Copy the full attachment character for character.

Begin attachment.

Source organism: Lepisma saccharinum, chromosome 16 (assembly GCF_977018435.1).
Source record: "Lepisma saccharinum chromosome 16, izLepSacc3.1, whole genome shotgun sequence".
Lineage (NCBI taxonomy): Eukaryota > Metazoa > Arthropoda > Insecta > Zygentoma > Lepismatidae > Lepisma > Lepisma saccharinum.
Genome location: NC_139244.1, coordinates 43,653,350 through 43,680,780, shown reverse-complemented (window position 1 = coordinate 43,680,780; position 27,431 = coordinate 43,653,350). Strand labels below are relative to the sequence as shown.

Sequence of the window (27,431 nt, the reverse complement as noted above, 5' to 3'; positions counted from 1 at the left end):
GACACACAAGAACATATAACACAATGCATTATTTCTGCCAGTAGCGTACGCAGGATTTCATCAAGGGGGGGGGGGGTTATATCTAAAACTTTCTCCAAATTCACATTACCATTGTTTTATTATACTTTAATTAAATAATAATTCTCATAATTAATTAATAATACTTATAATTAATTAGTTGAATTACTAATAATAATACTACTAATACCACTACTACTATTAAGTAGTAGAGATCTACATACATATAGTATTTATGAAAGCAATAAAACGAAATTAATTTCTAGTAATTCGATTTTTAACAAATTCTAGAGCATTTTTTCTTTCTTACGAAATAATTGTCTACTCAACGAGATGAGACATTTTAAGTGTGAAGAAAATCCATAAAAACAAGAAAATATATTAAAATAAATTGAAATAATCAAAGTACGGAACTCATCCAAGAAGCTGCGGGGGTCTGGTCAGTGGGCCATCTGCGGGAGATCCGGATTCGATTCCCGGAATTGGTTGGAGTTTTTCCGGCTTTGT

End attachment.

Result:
Source organism: Lepisma saccharinum, chromosome 16 (assembly GCF_977018435.1).
Source record: "Lepisma saccharinum chromosome 16, izLepSacc3.1, whole genome shotgun sequence".
Lineage (NCBI taxonomy): Eukaryota > Metazoa > Arthropoda > Insecta > Zygentoma > Lepismatidae > Lepisma > Lepisma saccharinum.
Genome location: NC_139244.1, coordinates 43,653,350 through 43,680,780, shown reverse-complemented (window position 1 = coordinate 43,680,780; position 27,431 = coordinate 43,653,350). Strand labels below are relative to the sequence as shown.

Sequence of the window (27,431 nt, the reverse complement as noted above, 5' to 3'; positions counted from 1 at the left end):
GACACACAAGAACATATAACACAATGCATTATTTCTGCCAGTAGCGTACGCAGGATTTCATCAAGGGGGGGGGGGGTTATATCTAAAACTTTCTCCAAATTCACATTACCATTGTTTTATTATACTTTAATTAAATAATAATTCTCATAATTAATTAATAATACTTATAATTAATTAGTTGAATTACTAATAATAATACTACTAATACCACTACTACTATTAAGTAGTAGAGATCTACATACATATAGTATTTATGAAAGCAATAAAACGAAATTAATTTCTAGTAATTCGATTTTTAACAAATTCTAGAGCATTTTTTCTTTCTTACGAAATAATTGTCTACTCAACGAGATGAGACATTTTAAGTGTGAAGAAAATCCATAAAAACAAGAAAATATATTAAAATAAATTGAAATAATCAAAGTACGGAACTCATCCAAGAAGCTGCGGGGGTCTGGTCAGTGGGCCATCTGCGGGAGATCCGGATTCGATTCCCGGAATTGGTTGGAGTTTTTCCGGCTTTGT